In my view, at a minimum, the use of the words “a statutory consequence” together with “all or any” in this section creates an ambiguity such that it is not clear that the section intended the mandatory forfeiture of all fish and all fishing gear. Given the penal status of the section, it seems to me to follow that the section, when construed in accordance with ordinary principles of construction, therefore, must be interpreted in a way which requires that there be a discretion as to what fish (if any) and what gear (if any) are to be forfeited. As there is a discretion, it is clear that the only person who can properly exercise that discretion is a sentencing judge, for it is well settled that allowing any discretion as to penalty to be exercised by any person or body other than the judicial power is inconsistent with the Constitution (see Deaton v The Attorney General and the Revenue Commissioners  1 I.R. 170).
It follows that the ambiguity in the section leads to the conclusion that forfeiture must be imposed by the sentencing judge who has a discretion to forfeit anything up to and including the totality of any fish and/or fishing gear found on the vessel in question. The court understands, although it is not relevant to the issue with which the court is currently concerned, that in practice bonds are entered into which are substituted for any relevant fish and/or fishing gear so that what, in practice, is forfeited is a part of the bond up to the value determined by the sentencing judge. In that regard, McCarthy J. stated in Attorney General v Judge Sheehy  1 I.R. 70, that:
In my view, where a sum is paid as a surety the statutory scheme does not contemplate forfeiture in kind. That being so, the sum paid stands in the place of the thing or things to be forfeited and is answerable as such to the order of forfeiture. The forfeiture is a statutory consequence of the conviction. Its operation on the surety should be stated in the order of conviction.
In accordance with European Union law, it is, of course, necessary for any sentencing judge to have regard to the importance of ensuring compliance with European Union legislation and, in selecting an appropriate penalty, it must be assumed that any sentencing judge will properly take such factors into account subject also to the requirement of both Irish and European Union law that any penalties imposed also be proportionate.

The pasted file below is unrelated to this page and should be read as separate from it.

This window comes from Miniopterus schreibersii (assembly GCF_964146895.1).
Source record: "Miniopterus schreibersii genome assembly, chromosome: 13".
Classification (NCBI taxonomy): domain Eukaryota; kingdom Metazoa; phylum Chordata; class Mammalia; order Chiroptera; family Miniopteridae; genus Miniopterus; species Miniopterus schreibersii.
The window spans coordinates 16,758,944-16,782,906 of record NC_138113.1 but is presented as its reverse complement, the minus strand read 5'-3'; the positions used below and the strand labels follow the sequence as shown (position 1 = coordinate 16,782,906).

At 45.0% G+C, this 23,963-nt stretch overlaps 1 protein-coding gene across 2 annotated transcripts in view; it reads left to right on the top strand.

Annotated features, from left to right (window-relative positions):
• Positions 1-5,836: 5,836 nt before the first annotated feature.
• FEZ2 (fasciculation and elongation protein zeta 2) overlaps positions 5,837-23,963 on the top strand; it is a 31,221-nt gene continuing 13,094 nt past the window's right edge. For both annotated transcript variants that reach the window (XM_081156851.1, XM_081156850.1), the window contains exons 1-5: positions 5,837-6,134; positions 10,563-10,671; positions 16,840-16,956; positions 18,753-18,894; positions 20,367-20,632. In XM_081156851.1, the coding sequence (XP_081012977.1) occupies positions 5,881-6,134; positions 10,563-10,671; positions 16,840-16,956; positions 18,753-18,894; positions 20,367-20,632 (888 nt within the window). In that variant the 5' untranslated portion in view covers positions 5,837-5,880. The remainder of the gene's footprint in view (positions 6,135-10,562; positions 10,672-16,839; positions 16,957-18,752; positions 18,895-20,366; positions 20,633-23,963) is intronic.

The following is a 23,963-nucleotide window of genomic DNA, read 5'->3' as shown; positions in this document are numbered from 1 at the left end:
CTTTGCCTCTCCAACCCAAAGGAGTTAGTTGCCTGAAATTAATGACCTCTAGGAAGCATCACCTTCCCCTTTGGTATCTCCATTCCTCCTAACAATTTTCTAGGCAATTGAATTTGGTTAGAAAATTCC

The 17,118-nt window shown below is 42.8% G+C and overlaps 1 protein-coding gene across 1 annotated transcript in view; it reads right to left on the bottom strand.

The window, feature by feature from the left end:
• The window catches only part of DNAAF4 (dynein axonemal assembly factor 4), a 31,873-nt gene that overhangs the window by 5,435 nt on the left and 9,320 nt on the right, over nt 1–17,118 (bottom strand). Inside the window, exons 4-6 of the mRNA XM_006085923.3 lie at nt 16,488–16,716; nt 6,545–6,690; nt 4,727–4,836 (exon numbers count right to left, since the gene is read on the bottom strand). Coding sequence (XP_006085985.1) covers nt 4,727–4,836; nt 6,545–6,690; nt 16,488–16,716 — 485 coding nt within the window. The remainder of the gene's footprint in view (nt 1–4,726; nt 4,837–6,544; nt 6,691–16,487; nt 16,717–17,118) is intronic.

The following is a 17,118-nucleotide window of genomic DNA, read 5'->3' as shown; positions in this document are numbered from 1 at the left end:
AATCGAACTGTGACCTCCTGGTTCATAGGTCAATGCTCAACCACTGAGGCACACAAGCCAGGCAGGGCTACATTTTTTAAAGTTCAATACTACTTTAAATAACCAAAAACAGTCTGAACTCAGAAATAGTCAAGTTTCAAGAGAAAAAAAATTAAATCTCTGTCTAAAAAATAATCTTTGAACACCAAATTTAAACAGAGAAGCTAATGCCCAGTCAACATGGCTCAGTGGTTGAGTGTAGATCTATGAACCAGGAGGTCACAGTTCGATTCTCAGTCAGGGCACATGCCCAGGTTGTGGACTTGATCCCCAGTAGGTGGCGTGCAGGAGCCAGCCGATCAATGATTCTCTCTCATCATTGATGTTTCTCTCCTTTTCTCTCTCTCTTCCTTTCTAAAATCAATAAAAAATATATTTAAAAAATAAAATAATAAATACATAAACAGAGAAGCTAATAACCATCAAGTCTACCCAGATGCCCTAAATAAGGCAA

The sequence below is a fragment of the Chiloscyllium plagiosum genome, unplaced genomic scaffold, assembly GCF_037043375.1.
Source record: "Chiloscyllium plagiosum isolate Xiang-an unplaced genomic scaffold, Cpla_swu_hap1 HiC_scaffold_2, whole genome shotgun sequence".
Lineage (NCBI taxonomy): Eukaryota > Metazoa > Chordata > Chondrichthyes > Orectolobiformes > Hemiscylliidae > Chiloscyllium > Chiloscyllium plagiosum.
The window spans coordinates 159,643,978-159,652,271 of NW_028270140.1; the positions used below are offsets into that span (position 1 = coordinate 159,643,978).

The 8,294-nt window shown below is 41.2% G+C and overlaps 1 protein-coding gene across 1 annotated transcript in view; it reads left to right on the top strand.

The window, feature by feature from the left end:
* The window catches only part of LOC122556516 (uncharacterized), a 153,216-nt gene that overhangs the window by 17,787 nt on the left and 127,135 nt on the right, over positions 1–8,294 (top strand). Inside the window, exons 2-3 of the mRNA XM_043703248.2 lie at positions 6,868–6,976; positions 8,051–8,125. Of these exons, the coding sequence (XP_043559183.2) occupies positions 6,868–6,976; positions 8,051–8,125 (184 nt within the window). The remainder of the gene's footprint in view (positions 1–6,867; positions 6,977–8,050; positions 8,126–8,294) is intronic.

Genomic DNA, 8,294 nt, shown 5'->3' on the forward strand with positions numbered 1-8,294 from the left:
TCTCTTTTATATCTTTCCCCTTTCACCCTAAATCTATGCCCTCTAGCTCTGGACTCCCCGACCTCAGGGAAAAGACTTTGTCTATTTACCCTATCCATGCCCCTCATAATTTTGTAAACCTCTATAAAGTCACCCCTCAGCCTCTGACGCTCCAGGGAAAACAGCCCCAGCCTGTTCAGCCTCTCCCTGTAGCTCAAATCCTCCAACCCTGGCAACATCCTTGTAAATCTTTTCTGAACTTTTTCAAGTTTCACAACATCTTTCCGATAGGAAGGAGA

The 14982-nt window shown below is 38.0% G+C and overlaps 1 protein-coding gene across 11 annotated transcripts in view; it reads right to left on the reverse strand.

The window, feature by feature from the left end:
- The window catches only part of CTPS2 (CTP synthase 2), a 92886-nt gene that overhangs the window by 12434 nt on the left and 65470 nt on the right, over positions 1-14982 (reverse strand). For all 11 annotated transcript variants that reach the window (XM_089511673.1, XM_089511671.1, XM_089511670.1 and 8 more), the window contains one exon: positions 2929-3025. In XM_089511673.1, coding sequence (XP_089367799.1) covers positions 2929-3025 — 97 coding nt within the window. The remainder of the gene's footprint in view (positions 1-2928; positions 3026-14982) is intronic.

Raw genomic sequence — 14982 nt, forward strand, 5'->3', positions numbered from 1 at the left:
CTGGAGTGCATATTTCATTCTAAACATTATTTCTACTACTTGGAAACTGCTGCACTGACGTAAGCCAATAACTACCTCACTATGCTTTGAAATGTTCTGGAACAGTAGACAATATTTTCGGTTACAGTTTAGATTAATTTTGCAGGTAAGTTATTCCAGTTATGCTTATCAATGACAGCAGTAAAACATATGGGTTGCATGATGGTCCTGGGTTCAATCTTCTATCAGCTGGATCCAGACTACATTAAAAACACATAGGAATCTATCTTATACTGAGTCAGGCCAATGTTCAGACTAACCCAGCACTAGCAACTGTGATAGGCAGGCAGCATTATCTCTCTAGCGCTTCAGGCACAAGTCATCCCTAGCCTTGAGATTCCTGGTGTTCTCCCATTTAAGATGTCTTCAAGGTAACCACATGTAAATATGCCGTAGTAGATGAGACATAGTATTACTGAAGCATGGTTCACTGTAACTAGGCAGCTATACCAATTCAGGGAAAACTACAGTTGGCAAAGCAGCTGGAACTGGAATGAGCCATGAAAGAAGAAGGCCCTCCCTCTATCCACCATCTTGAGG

On the basis of that interpretation, it is unnecessary to apply the double construction test for the interpretation arrived at as a result of the application of ordinary principles of construction does not give rise to any constitutional difficulty.
It follows, therefore, that the construction ultimately urged on the Court on behalf of Mr Montemuino is correct. By virtue of the provision being a penal statute and of the ambiguity identified in this judgment, I am satisfied that the section must be construed as conferring a discretion on a sentencing judge to determine the appropriate amount of forfeiture that is to apply in respect of fish and/or fishing gear found on a relevant vessel.
On the basis of the section having that meaning, it is clear that no question as to the consistency of the section with the Constitution arises and that, therefore, the specific relief sought in these proceedings and on this appeal must be refused. I would propose that the Court might hear counsel further as to whether any alternative relief could or should be granted.